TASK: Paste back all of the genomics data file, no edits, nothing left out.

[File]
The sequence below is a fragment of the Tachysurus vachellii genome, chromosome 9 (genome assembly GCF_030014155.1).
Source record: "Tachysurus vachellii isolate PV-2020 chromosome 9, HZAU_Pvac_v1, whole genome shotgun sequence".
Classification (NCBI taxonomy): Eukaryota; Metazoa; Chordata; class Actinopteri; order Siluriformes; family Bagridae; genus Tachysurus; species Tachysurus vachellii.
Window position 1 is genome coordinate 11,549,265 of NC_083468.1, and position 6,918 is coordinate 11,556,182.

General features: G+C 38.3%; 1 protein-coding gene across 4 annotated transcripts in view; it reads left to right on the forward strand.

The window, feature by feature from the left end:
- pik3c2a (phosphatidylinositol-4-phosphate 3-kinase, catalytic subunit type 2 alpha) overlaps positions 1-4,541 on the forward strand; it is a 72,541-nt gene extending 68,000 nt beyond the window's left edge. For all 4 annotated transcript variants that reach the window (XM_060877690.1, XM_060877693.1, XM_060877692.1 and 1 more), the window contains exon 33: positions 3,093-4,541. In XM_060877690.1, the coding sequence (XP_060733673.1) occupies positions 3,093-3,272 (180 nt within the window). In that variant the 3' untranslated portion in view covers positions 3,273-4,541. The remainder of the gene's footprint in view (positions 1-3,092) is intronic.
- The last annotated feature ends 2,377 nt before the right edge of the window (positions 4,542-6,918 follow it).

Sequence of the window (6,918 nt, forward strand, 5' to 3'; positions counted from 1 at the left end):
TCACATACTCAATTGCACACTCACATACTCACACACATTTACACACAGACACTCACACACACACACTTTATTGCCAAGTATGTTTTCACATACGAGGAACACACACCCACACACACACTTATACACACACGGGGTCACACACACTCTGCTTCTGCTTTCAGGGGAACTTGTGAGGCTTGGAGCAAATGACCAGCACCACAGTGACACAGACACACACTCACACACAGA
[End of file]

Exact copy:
The sequence below is a fragment of the Tachysurus vachellii genome, chromosome 9 (genome assembly GCF_030014155.1).
Source record: "Tachysurus vachellii isolate PV-2020 chromosome 9, HZAU_Pvac_v1, whole genome shotgun sequence".
Classification (NCBI taxonomy): Eukaryota; Metazoa; Chordata; class Actinopteri; order Siluriformes; family Bagridae; genus Tachysurus; species Tachysurus vachellii.
Window position 1 is genome coordinate 11,549,265 of NC_083468.1, and position 6,918 is coordinate 11,556,182.

General features: G+C 38.3%; 1 protein-coding gene across 4 annotated transcripts in view; it reads left to right on the forward strand.

The window, feature by feature from the left end:
- pik3c2a (phosphatidylinositol-4-phosphate 3-kinase, catalytic subunit type 2 alpha) overlaps positions 1-4,541 on the forward strand; it is a 72,541-nt gene extending 68,000 nt beyond the window's left edge. For all 4 annotated transcript variants that reach the window (XM_060877690.1, XM_060877693.1, XM_060877692.1 and 1 more), the window contains exon 33: positions 3,093-4,541. In XM_060877690.1, the coding sequence (XP_060733673.1) occupies positions 3,093-3,272 (180 nt within the window). In that variant the 3' untranslated portion in view covers positions 3,273-4,541. The remainder of the gene's footprint in view (positions 1-3,092) is intronic.
- The last annotated feature ends 2,377 nt before the right edge of the window (positions 4,542-6,918 follow it).

Sequence of the window (6,918 nt, forward strand, 5' to 3'; positions counted from 1 at the left end):
TCACATACTCAATTGCACACTCACATACTCACACACATTTACACACAGACACTCACACACACACACTTTATTGCCAAGTATGTTTTCACATACGAGGAACACACACCCACACACACACTTATACACACACGGGGTCACACACACTCTGCTTCTGCTTTCAGGGGAACTTGTGAGGCTTGGAGCAAATGACCAGCACCACAGTGACACAGACACACACTCACACACAGA